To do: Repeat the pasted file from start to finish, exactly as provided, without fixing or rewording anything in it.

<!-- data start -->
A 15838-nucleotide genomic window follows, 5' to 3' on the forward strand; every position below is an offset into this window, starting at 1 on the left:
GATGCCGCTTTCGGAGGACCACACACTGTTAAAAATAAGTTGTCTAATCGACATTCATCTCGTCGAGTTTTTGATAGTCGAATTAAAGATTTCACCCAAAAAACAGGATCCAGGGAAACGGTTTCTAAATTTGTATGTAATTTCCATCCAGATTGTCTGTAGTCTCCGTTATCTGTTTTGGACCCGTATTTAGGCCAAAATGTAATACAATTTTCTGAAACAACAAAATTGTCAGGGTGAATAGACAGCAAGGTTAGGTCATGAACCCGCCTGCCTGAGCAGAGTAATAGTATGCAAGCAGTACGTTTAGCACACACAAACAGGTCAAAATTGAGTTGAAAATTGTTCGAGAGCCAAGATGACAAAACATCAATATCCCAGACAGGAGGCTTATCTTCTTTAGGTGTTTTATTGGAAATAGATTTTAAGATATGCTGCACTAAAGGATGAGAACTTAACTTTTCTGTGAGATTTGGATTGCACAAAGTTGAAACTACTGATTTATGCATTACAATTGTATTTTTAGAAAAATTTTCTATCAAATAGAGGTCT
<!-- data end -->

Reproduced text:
A 15838-nucleotide genomic window follows, 5' to 3' on the forward strand; every position below is an offset into this window, starting at 1 on the left:
GATGCCGCTTTCGGAGGACCACACACTGTTAAAAATAAGTTGTCTAATCGACATTCATCTCGTCGAGTTTTTGATAGTCGAATTAAAGATTTCACCCAAAAAACAGGATCCAGGGAAACGGTTTCTAAATTTGTATGTAATTTCCATCCAGATTGTCTGTAGTCTCCGTTATCTGTTTTGGACCCGTATTTAGGCCAAAATGTAATACAATTTTCTGAAACAACAAAATTGTCAGGGTGAATAGACAGCAAGGTTAGGTCATGAACCCGCCTGCCTGAGCAGAGTAATAGTATGCAAGCAGTACGTTTAGCACACACAAACAGGTCAAAATTGAGTTGAAAATTGTTCGAGAGCCAAGATGACAAAACATCAATATCCCAGACAGGAGGCTTATCTTCTTTAGGTGTTTTATTGGAAATAGATTTTAAGATATGCTGCACTAAAGGATGAGAACTTAACTTTTCTGTGAGATTTGGATTGCACAAAGTTGAAACTACTGATTTATGCATTACAATTGTATTTTTAGAAAAATTTTCTATCAAATAGAGGTCT